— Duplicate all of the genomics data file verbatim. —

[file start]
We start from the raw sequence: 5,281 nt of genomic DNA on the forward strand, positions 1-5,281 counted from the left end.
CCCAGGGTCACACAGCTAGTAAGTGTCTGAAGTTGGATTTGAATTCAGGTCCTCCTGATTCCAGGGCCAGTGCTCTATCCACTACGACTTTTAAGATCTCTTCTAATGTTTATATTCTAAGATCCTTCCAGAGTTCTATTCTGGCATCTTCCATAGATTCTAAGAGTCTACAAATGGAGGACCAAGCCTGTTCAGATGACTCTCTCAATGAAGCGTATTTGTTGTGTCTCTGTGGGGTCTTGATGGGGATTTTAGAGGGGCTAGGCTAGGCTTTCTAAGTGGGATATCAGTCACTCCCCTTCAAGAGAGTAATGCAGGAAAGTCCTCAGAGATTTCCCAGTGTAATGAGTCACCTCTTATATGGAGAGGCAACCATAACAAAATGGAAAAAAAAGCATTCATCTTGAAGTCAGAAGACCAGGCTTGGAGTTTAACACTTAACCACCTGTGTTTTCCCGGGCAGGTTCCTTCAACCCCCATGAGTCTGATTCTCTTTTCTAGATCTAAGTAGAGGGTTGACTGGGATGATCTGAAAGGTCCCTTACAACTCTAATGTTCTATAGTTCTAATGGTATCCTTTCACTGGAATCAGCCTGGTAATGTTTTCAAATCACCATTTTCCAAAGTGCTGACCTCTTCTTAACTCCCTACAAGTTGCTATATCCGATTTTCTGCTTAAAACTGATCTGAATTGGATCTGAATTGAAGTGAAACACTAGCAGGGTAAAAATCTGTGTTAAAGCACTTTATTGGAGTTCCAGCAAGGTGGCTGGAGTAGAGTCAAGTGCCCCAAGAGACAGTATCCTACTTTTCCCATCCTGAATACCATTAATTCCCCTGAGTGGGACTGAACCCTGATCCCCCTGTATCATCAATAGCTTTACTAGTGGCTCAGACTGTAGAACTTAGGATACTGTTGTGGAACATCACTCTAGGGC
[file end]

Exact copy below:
We start from the raw sequence: 5,281 nt of genomic DNA on the forward strand, positions 1-5,281 counted from the left end.
CCCAGGGTCACACAGCTAGTAAGTGTCTGAAGTTGGATTTGAATTCAGGTCCTCCTGATTCCAGGGCCAGTGCTCTATCCACTACGACTTTTAAGATCTCTTCTAATGTTTATATTCTAAGATCCTTCCAGAGTTCTATTCTGGCATCTTCCATAGATTCTAAGAGTCTACAAATGGAGGACCAAGCCTGTTCAGATGACTCTCTCAATGAAGCGTATTTGTTGTGTCTCTGTGGGGTCTTGATGGGGATTTTAGAGGGGCTAGGCTAGGCTTTCTAAGTGGGATATCAGTCACTCCCCTTCAAGAGAGTAATGCAGGAAAGTCCTCAGAGATTTCCCAGTGTAATGAGTCACCTCTTATATGGAGAGGCAACCATAACAAAATGGAAAAAAAAGCATTCATCTTGAAGTCAGAAGACCAGGCTTGGAGTTTAACACTTAACCACCTGTGTTTTCCCGGGCAGGTTCCTTCAACCCCCATGAGTCTGATTCTCTTTTCTAGATCTAAGTAGAGGGTTGACTGGGATGATCTGAAAGGTCCCTTACAACTCTAATGTTCTATAGTTCTAATGGTATCCTTTCACTGGAATCAGCCTGGTAATGTTTTCAAATCACCATTTTCCAAAGTGCTGACCTCTTCTTAACTCCCTACAAGTTGCTATATCCGATTTTCTGCTTAAAACTGATCTGAATTGGATCTGAATTGAAGTGAAACACTAGCAGGGTAAAAATCTGTGTTAAAGCACTTTATTGGAGTTCCAGCAAGGTGGCTGGAGTAGAGTCAAGTGCCCCAAGAGACAGTATCCTACTTTTCCCATCCTGAATACCATTAATTCCCCTGAGTGGGACTGAACCCTGATCCCCCTGTATCATCAATAGCTTTACTAGTGGCTCAGACTGTAGAACTTAGGATACTGTTGTGGAACATCACTCTAGGGC